Ta Prohm is the modern name of the temple at Angkor, Siem Reap Province, Cambodia, built in the Bayon style largely in the late 12th and early 13th centuries and originally called Rajavihara. Located approximately one kilometre east of Angkor Thom and on the southern edge of the East Baray, it was founded by the Khmer King Jayavarman VII as a Mahayana Buddhist monastery and university.
We found the combination of trees growing out of the ruins nestled amongst the jungle and the Buddhist monks visiting made for an incredible atmospheric and photogenic visit of one of the most popular Angkor temples. UNESCO inscribed Ta Prohm on the World Heritage List in 1992.
The conservation and restoration of Ta Prohm is a partnership project of the Archaeological Survey of India and the APSARA (Authority for the Protection and Management of Angkor and the Region of Siem Reap)
Walking on a glacier is an amazing experience and doing it in one of the most rugged parts of Argentina with snow covered mountains during the Argentine spring highlighted the sheer natural beauty of this UNESCO World heritage listed national park. The Perito Moreno glacier is part of the Los Glaciares National Park in Santa Cruz in Southern Argentina and is the Argentine part of Patagonia.
We took a boat on the Lake Argentino, which is 160 km long, to approach the glacier and along the way, we could hear the cracks and massive chunks of ice falling off.
We then went onto the glacier itself, using crampons to hike around the glacier. We probably saw every single shade of blue throughout the day as the sunlight refracted onto the glacier. Walking with crampons was not as hard as expected – going up the glacier with ice axes would have been a different thing! Just walking around, we saw crevasses, toboggan slides, little mini rivers forming around melting ice, making the whole adventure like walking around on a blue moonscape.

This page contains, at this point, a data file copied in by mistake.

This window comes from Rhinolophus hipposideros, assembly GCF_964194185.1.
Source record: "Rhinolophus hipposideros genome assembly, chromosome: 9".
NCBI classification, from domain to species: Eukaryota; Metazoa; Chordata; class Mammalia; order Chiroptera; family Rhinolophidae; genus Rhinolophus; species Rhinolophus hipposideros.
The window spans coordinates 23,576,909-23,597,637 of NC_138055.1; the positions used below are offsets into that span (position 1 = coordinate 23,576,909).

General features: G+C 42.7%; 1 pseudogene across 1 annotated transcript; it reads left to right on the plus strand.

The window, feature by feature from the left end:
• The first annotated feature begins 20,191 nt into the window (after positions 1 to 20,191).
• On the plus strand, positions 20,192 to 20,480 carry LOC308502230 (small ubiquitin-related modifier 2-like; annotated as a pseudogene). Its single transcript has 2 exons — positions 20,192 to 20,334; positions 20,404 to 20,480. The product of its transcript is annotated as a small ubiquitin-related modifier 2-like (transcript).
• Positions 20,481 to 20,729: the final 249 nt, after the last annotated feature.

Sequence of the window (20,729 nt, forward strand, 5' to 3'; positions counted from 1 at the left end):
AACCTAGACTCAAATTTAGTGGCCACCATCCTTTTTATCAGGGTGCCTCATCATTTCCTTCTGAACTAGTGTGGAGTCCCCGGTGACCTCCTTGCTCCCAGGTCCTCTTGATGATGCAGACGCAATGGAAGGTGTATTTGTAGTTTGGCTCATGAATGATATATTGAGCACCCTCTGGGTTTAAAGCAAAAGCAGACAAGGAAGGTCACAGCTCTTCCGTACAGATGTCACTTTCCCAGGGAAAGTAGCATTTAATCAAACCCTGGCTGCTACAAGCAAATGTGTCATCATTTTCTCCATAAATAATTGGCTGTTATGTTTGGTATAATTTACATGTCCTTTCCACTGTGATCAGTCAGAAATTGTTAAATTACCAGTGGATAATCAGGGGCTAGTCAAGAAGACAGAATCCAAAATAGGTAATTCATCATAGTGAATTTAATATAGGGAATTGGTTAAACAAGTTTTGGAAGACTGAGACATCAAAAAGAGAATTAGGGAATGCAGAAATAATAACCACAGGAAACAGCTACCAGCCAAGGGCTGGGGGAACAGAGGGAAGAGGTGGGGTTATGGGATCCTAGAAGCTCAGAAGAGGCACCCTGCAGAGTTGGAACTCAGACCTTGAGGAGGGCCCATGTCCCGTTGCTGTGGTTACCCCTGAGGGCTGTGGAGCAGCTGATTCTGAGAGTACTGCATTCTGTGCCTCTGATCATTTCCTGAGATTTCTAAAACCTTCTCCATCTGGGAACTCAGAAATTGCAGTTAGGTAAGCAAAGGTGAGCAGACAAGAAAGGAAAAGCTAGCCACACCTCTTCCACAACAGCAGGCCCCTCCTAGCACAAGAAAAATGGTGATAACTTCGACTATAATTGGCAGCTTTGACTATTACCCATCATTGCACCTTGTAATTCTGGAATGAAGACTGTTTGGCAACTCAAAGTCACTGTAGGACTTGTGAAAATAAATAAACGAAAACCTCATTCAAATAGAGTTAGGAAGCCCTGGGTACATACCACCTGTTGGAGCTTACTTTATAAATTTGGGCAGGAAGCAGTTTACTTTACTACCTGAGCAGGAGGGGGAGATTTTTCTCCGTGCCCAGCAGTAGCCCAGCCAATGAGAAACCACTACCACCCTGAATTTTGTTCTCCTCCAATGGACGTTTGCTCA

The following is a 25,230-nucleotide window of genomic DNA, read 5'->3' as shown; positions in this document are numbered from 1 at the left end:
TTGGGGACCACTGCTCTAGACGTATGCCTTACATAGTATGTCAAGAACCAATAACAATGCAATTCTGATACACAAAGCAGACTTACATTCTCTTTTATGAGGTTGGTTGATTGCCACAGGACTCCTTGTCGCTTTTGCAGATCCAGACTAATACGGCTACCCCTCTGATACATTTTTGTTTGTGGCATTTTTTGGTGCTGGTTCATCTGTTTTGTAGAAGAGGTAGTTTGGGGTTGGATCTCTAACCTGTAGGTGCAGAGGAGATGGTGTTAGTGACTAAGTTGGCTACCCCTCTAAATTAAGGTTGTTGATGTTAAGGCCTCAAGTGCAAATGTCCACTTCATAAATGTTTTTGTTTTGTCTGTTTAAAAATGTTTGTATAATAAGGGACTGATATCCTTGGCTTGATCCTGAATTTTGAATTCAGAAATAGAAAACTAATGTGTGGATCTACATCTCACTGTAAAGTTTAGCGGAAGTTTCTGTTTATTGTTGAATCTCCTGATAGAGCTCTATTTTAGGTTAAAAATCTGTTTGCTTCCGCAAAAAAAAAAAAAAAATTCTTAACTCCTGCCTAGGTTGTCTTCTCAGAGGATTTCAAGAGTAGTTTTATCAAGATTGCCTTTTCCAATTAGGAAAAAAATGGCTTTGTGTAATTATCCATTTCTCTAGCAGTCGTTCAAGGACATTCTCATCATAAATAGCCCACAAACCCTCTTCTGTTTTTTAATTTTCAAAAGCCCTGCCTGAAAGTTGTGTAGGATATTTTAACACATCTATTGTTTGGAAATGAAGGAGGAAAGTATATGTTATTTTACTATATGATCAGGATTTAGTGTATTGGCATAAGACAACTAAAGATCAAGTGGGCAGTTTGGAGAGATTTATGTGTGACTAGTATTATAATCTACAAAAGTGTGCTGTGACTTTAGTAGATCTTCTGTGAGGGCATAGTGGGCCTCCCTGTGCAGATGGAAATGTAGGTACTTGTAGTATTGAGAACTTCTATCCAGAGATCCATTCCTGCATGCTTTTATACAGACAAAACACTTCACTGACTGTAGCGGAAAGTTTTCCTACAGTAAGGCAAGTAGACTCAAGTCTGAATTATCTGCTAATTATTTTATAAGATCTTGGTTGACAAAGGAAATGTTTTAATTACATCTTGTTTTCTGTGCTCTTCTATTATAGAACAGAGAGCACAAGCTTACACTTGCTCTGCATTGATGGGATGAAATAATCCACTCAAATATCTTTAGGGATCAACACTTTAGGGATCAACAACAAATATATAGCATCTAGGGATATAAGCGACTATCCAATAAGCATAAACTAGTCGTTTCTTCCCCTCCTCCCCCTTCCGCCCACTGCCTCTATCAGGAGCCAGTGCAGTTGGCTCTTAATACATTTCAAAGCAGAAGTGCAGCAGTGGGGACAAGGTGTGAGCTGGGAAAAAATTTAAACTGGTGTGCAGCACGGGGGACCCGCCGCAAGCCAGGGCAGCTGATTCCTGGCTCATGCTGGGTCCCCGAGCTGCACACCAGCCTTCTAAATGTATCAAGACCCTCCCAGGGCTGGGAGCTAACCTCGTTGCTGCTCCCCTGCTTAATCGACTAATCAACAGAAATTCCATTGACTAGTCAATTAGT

As far as natural beauty goes, the Iguazu falls are certainly up there – the sheer size, sounds and its surroundings make it a very mesmerising place. The Iguazu Falls are part of the Iguazu national park, a UNESCO World heritage listed site, located in the Misiones region, in the Northeastern part of Argentina bordering with the Panana region in Brazil. The falls are up to 80 metres tall and span nearly 3 kilometres – the magnitude, size and power of the cascades can only be truly appreciated in person. The lush subtropical rainforest surroundings are host to varied wildlife birds, caymans and monkeys and several thousand plant species.
We went on a speed boat tour and the sprays of water and roaring sounds were unbelievable. There are great hikes as well around the national park. The falls are one of the largest and certainly one of the most amazing waterfalls in the world.
Cahors is a medieval town situated on the banks of the Lot river and is the capital of the Lot département with about 20,000 inhabitants. Cahors was part of the Pilgrimage of St Jacques-de-Compostelle.
We cruised with our péniche (houseboat) on the Lot river and moored it in the centre of town, passing under the fortified Valentré bridge, a UNESCO World Heritage site, built-in the 14th century and visited the cathedral of Saint-Etienne also listed as a UNESCO World heritage site.
At the gates of the beautiful Saint-Etienne cathedral also a UNESCO World heritage site, twice weekly, you can find on Wednesdays and Saturdays the beautiful local market selling incredible local produce such as Rocamadour cheeses, foie gras, duck magrets and of course Cahors wine. Cahors is well-known for its ‘black’ wine which is a blend of 70% Malbec and 30% Merlot. A powerful red, it marries perfectly with the rich local South West food.